Four years ago, we moved from the Polymer Science Research Center at USM to The Accelerator in The Garden at USM. The main reason for that move was to help support startup businesses here in The Accelerator. USM has an effort underway to support the research coming out of the university and help those companies that want to be closer to the university to access that research. So we support companies here at The Accelerator, as well.

We have outreach efforts looking at bringing new industry into the state. On the existing industry side, with which MPI plays a big role, we’re helping to grow the folks that are already here. But also there’s that third effort ‚Äì the organic growth portion. We’ve started playing a role with events like Startup Weekend and the New Venture Challenge. I applaud all those efforts, and I think they’re great way to help the state of Mississippi through economic development.

Does MPI have any programs to reach out to students before they get to college?

Thompson: We’re very proud to have helped establish nine high school polymer science programs in Mississippi. We started out this effort around ’97 or ’98 at Petal High School. Since that time, we’ve added eight additional high schools across the state. Those schools are Alcorn County, Madison County, Simpson County, Marion County, Hattiesburg High School, Hancock, Moss Point and Pascagoula. And, I’d like to make a plug for the program ‚Äì I want to work with interested school boards across the state to expand into more schools.

I think one of the important things about this program is that students get to experience our industry through job shadowing. They have the opportunity to visit companies in their area and they see what those folks do every day.¬† They can decide to go straight to work when they graduate high school, or go to the community or junior college to develop that additional advanced skill set, or they can go to the university and get that engineering degree or polymer science degree. I think it’s very important that we give high school and younger kids the opportunity to learn about our industry to help them set their direction in life.

Can you talk about some of your favorite success stories that you’ve seen come out of the Mississippi Polymer Institute?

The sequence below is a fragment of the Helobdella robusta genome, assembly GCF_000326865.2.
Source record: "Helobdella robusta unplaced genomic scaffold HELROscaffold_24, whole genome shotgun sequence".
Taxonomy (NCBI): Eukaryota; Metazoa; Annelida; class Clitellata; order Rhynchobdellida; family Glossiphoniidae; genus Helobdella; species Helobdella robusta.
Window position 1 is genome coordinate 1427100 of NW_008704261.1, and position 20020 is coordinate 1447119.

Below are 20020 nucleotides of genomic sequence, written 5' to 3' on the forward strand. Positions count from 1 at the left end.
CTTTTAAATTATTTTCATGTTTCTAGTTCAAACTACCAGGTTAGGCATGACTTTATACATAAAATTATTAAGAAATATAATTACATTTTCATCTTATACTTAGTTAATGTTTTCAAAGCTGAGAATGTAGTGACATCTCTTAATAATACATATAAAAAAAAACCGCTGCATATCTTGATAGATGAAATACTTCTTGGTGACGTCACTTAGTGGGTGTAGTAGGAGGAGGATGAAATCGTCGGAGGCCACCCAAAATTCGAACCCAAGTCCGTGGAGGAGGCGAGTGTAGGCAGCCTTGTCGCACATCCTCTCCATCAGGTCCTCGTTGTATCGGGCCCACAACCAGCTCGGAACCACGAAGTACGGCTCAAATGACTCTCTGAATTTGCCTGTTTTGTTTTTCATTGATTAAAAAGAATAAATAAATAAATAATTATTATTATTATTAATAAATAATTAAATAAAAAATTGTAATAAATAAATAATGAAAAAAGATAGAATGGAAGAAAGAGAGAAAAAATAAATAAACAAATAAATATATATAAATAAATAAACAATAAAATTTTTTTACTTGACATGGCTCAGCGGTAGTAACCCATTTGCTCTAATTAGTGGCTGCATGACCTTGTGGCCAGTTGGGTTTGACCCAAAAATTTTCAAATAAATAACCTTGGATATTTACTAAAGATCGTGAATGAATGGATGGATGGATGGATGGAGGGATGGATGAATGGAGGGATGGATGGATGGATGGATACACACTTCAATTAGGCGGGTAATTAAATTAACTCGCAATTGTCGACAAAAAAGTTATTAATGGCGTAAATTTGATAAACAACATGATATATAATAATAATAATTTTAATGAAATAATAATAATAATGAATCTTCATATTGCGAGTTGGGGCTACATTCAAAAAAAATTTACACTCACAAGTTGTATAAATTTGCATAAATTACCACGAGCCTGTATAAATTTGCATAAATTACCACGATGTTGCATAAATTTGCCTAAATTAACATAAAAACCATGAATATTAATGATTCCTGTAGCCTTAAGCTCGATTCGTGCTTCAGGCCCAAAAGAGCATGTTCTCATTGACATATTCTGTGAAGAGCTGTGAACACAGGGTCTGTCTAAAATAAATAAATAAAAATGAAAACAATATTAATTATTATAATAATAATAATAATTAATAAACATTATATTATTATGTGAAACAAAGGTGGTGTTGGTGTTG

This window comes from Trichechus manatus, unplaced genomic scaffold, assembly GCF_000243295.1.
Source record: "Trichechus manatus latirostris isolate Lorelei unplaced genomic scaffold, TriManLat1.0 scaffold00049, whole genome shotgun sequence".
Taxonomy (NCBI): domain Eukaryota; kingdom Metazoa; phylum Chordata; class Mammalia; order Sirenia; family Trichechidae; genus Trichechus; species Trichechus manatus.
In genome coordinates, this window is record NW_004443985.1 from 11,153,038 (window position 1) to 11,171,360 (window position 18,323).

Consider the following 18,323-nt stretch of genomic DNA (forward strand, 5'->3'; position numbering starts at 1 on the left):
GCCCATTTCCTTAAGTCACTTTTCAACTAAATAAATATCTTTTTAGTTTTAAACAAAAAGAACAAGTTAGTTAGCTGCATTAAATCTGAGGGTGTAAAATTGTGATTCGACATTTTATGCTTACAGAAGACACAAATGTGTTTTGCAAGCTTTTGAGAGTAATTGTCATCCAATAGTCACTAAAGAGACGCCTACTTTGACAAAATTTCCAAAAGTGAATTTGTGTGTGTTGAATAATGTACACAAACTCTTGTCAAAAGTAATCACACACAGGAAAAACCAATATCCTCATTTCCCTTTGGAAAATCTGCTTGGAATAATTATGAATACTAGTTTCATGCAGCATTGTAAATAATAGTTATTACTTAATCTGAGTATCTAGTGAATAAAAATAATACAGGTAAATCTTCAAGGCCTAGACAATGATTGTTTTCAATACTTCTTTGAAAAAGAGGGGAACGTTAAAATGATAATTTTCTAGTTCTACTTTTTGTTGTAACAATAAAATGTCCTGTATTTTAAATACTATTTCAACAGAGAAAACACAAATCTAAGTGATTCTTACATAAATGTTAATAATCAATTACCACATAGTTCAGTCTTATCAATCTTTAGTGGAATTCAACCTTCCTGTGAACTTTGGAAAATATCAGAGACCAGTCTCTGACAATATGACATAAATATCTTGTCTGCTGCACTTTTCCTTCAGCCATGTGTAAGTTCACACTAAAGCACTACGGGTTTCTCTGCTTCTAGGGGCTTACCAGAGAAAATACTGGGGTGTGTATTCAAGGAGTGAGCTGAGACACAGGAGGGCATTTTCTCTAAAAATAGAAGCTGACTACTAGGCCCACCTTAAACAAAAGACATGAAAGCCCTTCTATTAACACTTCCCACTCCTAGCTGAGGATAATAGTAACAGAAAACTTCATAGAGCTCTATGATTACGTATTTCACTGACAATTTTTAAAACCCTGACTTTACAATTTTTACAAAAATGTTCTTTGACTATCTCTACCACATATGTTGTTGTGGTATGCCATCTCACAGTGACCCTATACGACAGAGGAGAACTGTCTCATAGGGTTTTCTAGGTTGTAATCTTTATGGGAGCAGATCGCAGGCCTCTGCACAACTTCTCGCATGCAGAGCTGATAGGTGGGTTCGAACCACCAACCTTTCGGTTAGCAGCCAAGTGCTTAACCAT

Thompson: I have a lot of favorites. Most recently, on the workforce development side, I would have to say [MPI Workforce Development and Technical Leader] Ty Posey’s efforts building up the composites program with GE Aviation. GE Aviation has a production facility in Ellisville. All of their production employees come through the Mississippi Polymer Institute, as well as Jones County Junior College. There are four classes they take, which give those employees a good foundation in 1) what are high-performance composite materials, 2) what are some of the ways that you manufacture and produce these things, 3) what’s the science behind it. I’m really excited about that program and we’re proud to have GE Aviation as a partner.

MPI has been doing commercial development for several years. We started out initially working on a project with the James Rawlins’ research group at USM for a coating for Marine Corps uniforms. That was probably the start of that effort. Since that time, we’ve had a lot of successes along the way. Of course, I can’t mention a lot of those things because of confidentiality agreements.

On the physical and analytical testing side, we’ve done thousands of projects in Mississippi. But, recently, last year, we became ISO 17025 accredited.¬† For a university lab to become accredited is very unique.

Why is that?

Thompson: When Dr. Thames helped set up MPI, his intention was that we would exist to help industry. That’s our focus. So we’re out there, every day, working with industry, visiting them, talking to them about the problems that they’re seeing. The ISO accreditation is very important to those folks because their customers are asking, ‚ÄúHow are you having this checked?” They want to know who’s checking it and who’s checking the people that are checking it.

The ISO accreditation means a third-party coming in and, more or less, says the processes that MPI has in place, as well as the techniques that we’re using, are what they say we’re doing. Part of it is proficiency testing ‚Äì our test results are compared against numerous other labs’ test results and, basically, you’re looking for all the labs get the same results. It’s a third party stamp of approval, you could say. It gives some legitimacy to the process you’re using when your laboratory’s testing is accredited.

What else would you like Mississippians to know about the Mississippi Polymer Institute?

Thompson: First and foremost, I’d like everyone to know that we’re here to help. Our whole purpose in being is to help grow Mississippi ‚Äì to help further our state.¬†

I would also encourage business folks to come out and take a look at The Accelerator and visit with [Accelerator Manager] Robbie Ingram. And I would encourage people to let us show you around the Mississippi Polymer Institute to see all of the exciting things that we’re doing here.